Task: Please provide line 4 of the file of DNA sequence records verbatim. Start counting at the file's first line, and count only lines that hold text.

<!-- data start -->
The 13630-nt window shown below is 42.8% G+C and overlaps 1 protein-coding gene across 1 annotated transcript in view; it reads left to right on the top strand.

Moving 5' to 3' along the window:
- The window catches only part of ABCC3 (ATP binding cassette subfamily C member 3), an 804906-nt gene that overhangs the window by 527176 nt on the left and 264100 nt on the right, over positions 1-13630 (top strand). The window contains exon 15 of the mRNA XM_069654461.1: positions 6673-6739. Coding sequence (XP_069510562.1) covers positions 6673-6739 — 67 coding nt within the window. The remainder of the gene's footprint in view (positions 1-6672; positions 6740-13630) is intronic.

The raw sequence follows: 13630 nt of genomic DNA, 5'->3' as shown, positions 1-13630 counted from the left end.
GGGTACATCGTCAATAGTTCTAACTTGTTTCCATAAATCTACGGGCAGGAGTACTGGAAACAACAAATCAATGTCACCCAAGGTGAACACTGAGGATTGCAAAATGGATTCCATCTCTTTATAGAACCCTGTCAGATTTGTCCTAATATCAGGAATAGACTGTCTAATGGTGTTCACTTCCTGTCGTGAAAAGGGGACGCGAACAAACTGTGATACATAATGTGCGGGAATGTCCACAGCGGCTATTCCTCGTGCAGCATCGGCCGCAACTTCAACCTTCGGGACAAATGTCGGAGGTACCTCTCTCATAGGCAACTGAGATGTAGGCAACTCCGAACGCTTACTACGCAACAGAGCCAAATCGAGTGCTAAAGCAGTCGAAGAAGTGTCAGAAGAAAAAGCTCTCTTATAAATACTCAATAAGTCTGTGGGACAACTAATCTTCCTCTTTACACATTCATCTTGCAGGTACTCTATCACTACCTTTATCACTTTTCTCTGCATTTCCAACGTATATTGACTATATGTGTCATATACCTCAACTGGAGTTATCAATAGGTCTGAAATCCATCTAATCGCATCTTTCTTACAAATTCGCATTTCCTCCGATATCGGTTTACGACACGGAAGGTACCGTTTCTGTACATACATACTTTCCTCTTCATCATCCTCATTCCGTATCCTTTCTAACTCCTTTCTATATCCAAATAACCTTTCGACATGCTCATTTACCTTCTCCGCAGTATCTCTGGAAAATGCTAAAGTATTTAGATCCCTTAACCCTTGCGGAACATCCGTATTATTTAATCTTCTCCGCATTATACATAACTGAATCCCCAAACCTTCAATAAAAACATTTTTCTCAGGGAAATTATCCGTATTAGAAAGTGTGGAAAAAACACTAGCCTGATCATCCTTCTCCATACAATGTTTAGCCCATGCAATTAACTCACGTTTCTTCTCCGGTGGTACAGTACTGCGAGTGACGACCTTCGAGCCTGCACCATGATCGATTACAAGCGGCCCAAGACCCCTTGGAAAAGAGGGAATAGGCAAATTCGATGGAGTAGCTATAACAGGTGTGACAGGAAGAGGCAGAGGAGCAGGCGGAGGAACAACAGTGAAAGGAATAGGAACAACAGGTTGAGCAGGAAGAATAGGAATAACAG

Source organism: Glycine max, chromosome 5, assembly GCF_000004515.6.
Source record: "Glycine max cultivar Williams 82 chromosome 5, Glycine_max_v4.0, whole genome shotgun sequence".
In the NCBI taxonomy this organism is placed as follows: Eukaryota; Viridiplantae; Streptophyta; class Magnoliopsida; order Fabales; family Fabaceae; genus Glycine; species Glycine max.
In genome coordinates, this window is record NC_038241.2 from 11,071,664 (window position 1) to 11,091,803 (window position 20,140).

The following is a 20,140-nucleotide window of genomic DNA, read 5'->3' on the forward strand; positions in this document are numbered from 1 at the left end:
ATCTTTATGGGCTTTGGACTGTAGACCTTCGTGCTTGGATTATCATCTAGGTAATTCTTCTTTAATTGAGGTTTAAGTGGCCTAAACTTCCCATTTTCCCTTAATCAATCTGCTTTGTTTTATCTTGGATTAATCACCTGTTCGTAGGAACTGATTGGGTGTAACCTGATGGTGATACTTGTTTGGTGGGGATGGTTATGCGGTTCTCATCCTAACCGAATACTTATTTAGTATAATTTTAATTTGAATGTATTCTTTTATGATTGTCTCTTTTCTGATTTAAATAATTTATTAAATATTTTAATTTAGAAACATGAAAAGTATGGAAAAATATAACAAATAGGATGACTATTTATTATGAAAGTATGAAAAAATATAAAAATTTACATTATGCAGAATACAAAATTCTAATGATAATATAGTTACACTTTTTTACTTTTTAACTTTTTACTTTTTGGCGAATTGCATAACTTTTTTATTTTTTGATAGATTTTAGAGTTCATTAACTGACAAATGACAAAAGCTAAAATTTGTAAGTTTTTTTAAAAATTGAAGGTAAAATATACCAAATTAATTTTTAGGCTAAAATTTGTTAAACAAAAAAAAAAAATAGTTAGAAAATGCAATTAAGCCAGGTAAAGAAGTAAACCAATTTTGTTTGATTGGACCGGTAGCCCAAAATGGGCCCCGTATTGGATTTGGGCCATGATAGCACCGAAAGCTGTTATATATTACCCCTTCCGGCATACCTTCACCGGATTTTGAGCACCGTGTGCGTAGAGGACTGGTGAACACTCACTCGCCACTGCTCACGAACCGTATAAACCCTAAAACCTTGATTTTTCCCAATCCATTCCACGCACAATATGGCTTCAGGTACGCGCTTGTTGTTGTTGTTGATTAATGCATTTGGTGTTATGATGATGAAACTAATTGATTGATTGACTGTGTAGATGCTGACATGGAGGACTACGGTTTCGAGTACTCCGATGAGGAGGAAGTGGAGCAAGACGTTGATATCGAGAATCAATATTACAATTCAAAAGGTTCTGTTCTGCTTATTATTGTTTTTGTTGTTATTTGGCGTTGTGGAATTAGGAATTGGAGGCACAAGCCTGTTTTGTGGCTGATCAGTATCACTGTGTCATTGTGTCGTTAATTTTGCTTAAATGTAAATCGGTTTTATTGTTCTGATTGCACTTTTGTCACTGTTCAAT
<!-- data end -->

The raw sequence follows: 13630 nt of genomic DNA, 5'->3' as shown, positions 1-13630 counted from the left end.